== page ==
Association of inflammatory markers and lipoprotein particle subclasses with progression of coronary artery calcium: The multi-ethnic study of atherosclerosis

Irfan Zeb*, Neal W. Jorgensen, Roger S. Blumenthal, Gregory L. Burke, Donald Lloyd-Jones, Michael J. Blaha, Nathan D. Wong, Khurram Nasir, Matthew J. Budoff

*Corresponding author for this work

Research output: Contribution to journalArticlepeer-review

8 Scopus citations


Background and aims: Atherosclerosis is a complex phenomenon manifesting several features typical of chronic inflammation and disorders of lipid metabolism. We assessed association of nuclear magnetic resonance (NMR) lipid variables and inflammatory markers with incident coronary artery calcium (CAC) and CAC progression among participants with baseline CAC ≥0. Methods: MESA is a longitudinal cohort study of 6,814 participants (aged 45–85). 3,115 had CAC = 0 and 2,896 had CAC>0 at baseline. Repeat CAC measurements were obtained (mean duration of follow up, 6.5 years). Results: IL-6 (log pg/mL) and fibrinogen (50 mg/dL) were associated with a higher relative risk (RR) of incident CAC (HU) (RR = 1.09, p=0.010 & RR 1.05, p=0.004, respectively). Small LDL (100 nmol/L) (RR = 1.03, p<0.001) and log large VLDL (log nmol/L) (RR = 1.06, p=0.001) were associated with higher risks, whereas large HDL (μmol/L) was associated with an inverse risk of incident CAC (RR = 0.97, p< 0.001) in a model adjusted for follow up time, age, gender and race. Among participants with baseline CAC>0, progression of CAC was positively associated with hsCRP (log mg/L) (β = 1.99), IL-6 (log pg/mL) (β = 2.9), fibrinogen (50 mg/dL) (β = 1.0), large VLDL (log nmol/L) (β = 2.2), and small LDL (100 nmol/L) (β = 0.36) (all p values < 0.05) in a model adjusted for scanner type, age, gender and race. Relationships with inflammatory markers and NMR lipoprotein particles lost significance after adjustment for traditional risk factors and statin use. Traditional risk factors were strongly associated with both CAC incidence and progression with the exception of cholesterol parameters not associated with CAC progression in adjusted model. Conclusions: Inflammatory markers and lipoprotein particles were associated with CAC incidence and progression in minimally adjusted models, but not after adjustment for traditional risk factors.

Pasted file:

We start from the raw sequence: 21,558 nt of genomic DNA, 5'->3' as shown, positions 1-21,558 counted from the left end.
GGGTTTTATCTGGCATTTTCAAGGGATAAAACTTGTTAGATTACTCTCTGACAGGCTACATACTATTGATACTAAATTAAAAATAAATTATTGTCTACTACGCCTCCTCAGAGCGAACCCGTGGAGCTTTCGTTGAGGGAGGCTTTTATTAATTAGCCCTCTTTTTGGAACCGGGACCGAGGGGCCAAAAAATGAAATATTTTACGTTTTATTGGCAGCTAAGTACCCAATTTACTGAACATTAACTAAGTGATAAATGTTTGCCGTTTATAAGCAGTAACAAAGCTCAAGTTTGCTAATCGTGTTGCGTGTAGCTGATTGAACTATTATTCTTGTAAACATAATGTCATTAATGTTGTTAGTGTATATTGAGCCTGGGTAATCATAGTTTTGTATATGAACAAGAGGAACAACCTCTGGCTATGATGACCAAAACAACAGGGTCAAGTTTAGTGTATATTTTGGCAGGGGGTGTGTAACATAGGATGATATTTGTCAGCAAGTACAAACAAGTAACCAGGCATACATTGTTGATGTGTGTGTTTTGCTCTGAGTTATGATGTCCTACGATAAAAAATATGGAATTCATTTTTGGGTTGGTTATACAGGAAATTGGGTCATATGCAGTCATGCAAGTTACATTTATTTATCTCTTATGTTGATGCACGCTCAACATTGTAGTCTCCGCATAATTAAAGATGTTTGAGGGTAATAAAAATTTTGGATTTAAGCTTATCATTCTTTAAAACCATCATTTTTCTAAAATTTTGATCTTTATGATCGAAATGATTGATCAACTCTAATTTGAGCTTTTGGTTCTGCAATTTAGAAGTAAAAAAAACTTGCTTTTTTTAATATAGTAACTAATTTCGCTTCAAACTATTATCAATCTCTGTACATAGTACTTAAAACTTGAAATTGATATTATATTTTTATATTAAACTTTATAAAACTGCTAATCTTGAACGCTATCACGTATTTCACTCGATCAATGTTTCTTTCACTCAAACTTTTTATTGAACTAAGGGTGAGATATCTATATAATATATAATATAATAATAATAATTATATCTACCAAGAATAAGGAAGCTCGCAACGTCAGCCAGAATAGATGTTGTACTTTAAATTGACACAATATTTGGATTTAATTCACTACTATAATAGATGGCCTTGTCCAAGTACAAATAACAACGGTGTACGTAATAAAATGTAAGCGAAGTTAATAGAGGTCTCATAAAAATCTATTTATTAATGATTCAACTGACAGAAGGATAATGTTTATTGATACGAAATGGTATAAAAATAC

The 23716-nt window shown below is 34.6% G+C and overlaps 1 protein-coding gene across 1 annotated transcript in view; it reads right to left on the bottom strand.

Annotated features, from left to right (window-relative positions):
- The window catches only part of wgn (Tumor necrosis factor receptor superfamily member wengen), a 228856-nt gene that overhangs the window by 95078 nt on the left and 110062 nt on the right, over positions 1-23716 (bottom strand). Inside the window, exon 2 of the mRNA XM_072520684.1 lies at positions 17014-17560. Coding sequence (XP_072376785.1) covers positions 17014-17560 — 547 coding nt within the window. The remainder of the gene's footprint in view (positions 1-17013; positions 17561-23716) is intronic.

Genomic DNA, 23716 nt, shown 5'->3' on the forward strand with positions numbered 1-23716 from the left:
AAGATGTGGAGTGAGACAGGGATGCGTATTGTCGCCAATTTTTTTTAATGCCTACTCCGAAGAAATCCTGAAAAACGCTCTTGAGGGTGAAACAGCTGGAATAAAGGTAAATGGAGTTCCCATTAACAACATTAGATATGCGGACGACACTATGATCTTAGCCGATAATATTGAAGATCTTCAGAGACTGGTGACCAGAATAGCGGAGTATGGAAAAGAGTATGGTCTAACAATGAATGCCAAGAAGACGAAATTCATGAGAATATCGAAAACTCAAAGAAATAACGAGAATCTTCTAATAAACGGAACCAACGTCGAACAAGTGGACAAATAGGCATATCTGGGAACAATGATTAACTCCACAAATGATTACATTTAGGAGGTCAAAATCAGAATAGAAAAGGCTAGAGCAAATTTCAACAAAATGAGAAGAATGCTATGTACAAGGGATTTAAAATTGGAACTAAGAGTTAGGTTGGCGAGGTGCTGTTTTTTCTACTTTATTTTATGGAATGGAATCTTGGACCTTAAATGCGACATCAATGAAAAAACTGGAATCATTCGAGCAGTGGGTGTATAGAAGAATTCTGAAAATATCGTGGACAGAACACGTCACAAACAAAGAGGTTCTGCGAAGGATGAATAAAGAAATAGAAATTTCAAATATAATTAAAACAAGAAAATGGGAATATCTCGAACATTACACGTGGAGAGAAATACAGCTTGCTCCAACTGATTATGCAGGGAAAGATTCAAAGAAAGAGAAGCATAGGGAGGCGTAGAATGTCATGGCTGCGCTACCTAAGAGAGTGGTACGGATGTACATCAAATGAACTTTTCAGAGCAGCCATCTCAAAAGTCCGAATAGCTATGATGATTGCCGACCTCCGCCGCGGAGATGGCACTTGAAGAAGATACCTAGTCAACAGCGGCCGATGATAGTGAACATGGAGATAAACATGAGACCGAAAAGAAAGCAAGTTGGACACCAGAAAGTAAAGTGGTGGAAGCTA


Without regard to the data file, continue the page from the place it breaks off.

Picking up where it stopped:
Original languageEnglish (US)
Pages (from-to)27-34
Number of pages8
StatePublished - Dec 2021


  • Coronary artery calcium
  • Inflammatory markers
  • Lipoprotein particles
  • MESA

ASJC Scopus subject areas

  • Cardiology and Cardiovascular Medicine


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